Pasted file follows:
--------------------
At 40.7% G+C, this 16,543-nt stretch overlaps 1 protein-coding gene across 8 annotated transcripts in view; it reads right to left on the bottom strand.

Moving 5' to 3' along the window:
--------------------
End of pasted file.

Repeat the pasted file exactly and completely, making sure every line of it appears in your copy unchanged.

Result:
At 40.7% G+C, this 16,543-nt stretch overlaps 1 protein-coding gene across 8 annotated transcripts in view; it reads right to left on the bottom strand.

Moving 5' to 3' along the window: